What made you become an ASHA worker?
As a divorcee with two children, I needed some means to sustain my family. My mother used to work as an anganwadi worker in the health department. I would often help her out with her work and was inspired by her to come into this line of work. Before this, I also did some beauty parlour work in my village but I don’t have time for that anymore.
What does the public health system look like in Haryana, where you work?
I can start with an example. It’s our job to make sure pregnant women reach hospitals on time. The hospital staff misbehaves with them often, especially with working class women. The poor cannot afford private healthcare, and our government healthcare system is disastrous. There are long lines and you have to wait for so long to be able to get a check-up done. Often, they don’t have ultrasound machines. We have to deal with doctors taking bribes and overcharging poor families for C-Section deliveries. But if we oppose these malpractices, we become their target. It’s not as if we have great job security. ASHAs have been ousted from their positions in the past for speaking up.
[In Haryana, pregnant women can register themselves for Rs 5 and then get free treatment at any government hospital. But…]
There’s a staggering shortage of medicines in government hospitals. Pregnant mothers need calcium, iron and magnesium tablets, even these are not made available to the ASHA workers. Patients have to adjust and buy from a private retailer. Since we are unable to directly provide them with medicines, there is a breakdown of trust between us.
I feel the way doctors behave with poor people is a big problem. Haryana is still a comparatively prosperous state, and if the healthcare system is like this here, I don’t even want to imagine how it operates in poorer states. Aur yeh ek jo amir aur garib se nafrat karne ka mahaul hai woh har baar hamare samne aata hai, jisse hum bhi kafi hatash hote hai. Accha nahi hai woh kisi bhi community ke liye, health system ke liye woh bilkul accha nahi hai. (And this atmosphere in which the rich hate the poor, we have to deal with it all the time. It’s frustrating for us ASHA workers, and it’s not good for the community or the health system).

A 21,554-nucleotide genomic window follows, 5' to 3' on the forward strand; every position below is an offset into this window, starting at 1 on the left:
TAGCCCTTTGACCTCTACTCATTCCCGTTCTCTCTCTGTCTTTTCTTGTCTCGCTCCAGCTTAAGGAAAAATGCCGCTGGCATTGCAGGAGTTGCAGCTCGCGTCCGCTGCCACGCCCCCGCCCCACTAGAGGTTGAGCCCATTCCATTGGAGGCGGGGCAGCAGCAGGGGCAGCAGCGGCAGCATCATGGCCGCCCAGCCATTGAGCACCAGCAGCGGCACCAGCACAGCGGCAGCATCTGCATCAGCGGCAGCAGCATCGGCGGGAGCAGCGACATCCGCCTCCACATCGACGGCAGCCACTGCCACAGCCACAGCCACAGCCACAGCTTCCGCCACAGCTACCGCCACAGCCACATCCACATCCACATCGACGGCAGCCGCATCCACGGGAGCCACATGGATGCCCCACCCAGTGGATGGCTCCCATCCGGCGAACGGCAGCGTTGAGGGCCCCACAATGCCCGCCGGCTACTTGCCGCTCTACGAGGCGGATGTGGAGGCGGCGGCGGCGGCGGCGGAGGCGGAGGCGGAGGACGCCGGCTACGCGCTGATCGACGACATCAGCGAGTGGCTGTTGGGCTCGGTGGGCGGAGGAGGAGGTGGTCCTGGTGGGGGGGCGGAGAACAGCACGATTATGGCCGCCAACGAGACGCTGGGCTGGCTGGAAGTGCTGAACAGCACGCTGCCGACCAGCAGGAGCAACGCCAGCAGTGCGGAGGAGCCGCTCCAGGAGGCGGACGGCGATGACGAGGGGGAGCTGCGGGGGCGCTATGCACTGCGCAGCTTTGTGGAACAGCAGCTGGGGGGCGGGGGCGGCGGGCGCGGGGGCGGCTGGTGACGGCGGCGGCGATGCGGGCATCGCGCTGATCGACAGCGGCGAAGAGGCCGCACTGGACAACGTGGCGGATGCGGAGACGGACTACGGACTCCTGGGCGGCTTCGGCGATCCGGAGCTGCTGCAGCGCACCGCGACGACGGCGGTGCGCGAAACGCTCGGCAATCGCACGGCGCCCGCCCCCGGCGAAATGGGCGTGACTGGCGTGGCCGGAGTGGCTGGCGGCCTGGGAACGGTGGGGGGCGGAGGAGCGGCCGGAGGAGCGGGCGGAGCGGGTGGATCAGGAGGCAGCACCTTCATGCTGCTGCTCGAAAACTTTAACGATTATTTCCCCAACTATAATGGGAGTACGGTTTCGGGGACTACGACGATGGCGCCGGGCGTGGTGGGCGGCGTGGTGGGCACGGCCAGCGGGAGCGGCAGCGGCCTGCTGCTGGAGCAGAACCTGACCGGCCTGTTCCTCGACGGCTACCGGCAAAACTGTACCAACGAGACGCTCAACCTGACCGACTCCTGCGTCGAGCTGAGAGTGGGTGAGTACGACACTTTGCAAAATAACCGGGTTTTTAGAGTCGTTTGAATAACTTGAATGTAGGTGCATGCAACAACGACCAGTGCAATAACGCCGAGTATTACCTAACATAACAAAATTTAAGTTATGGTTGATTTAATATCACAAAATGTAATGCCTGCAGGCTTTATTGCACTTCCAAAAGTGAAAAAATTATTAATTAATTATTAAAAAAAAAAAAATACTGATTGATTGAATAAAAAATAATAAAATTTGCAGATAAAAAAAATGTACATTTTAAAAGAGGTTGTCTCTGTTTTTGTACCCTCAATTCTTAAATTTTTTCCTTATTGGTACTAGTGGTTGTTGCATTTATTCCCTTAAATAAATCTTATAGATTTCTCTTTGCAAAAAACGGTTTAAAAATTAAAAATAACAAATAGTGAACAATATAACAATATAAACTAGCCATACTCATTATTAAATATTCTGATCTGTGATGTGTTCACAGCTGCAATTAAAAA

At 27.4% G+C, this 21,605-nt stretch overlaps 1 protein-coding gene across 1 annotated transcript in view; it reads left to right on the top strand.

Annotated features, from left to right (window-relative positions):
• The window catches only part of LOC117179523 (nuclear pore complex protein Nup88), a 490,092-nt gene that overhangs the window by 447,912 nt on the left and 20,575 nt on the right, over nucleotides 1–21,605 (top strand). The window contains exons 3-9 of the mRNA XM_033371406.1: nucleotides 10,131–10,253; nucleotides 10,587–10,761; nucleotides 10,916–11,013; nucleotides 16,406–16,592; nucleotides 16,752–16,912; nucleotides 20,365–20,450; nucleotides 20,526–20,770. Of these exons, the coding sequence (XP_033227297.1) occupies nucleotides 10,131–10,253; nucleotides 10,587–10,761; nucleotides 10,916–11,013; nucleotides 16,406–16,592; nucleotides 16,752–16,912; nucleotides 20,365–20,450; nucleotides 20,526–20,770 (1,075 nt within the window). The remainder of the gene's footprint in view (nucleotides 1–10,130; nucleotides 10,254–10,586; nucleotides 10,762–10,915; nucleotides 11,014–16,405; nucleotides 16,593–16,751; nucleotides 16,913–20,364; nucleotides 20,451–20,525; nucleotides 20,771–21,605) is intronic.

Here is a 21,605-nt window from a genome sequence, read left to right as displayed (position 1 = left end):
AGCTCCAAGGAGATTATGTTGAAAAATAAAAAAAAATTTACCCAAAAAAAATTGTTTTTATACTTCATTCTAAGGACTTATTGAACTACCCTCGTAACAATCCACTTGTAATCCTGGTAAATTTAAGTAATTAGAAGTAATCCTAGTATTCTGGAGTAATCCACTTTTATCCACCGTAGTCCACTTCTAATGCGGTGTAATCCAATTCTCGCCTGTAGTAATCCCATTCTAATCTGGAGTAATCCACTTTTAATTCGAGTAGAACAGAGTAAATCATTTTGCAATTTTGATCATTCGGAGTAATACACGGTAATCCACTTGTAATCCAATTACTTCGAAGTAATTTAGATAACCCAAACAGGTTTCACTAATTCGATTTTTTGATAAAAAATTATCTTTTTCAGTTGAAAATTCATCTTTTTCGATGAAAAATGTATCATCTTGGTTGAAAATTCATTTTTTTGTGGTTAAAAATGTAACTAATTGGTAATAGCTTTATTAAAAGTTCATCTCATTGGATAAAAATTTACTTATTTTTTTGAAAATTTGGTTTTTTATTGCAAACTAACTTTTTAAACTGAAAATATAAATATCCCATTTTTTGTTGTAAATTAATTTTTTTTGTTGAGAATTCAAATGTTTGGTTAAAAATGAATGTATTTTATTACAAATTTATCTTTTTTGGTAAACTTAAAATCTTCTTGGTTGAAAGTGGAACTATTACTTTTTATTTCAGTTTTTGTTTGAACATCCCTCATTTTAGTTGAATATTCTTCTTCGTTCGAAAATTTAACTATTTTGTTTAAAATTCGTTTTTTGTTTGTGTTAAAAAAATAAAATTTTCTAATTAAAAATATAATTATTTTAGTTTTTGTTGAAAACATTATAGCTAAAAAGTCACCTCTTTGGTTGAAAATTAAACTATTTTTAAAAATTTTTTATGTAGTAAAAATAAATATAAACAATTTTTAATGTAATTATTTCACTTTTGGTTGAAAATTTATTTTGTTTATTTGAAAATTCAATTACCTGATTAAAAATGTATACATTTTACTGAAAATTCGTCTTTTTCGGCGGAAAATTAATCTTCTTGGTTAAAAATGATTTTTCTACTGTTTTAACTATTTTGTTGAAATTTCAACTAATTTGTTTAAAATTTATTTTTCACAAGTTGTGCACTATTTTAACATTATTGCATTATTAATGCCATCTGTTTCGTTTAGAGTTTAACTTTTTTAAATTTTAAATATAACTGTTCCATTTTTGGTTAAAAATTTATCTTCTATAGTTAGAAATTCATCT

What would you say has changed in your work life after the pandemic?
Earlier, we’d spend 4 or 5 hours on fieldwork within the community, but ever since Covid, our working hours have increased. We have had to increase our mental preparedness. We have to follow up on every single thing. Who has fallen sick? Who is in isolation? Who is awaiting their test results? Have the Covid-positive patients recovered? We are supposed to document it in a form every single day. It is exhausting. The government has also imposed the responsibility of conducting online surveys without much training. There is also a tremendous increase in anxiety. This has really affected our work, our efficiency—we are so stressed and overburdened all the time.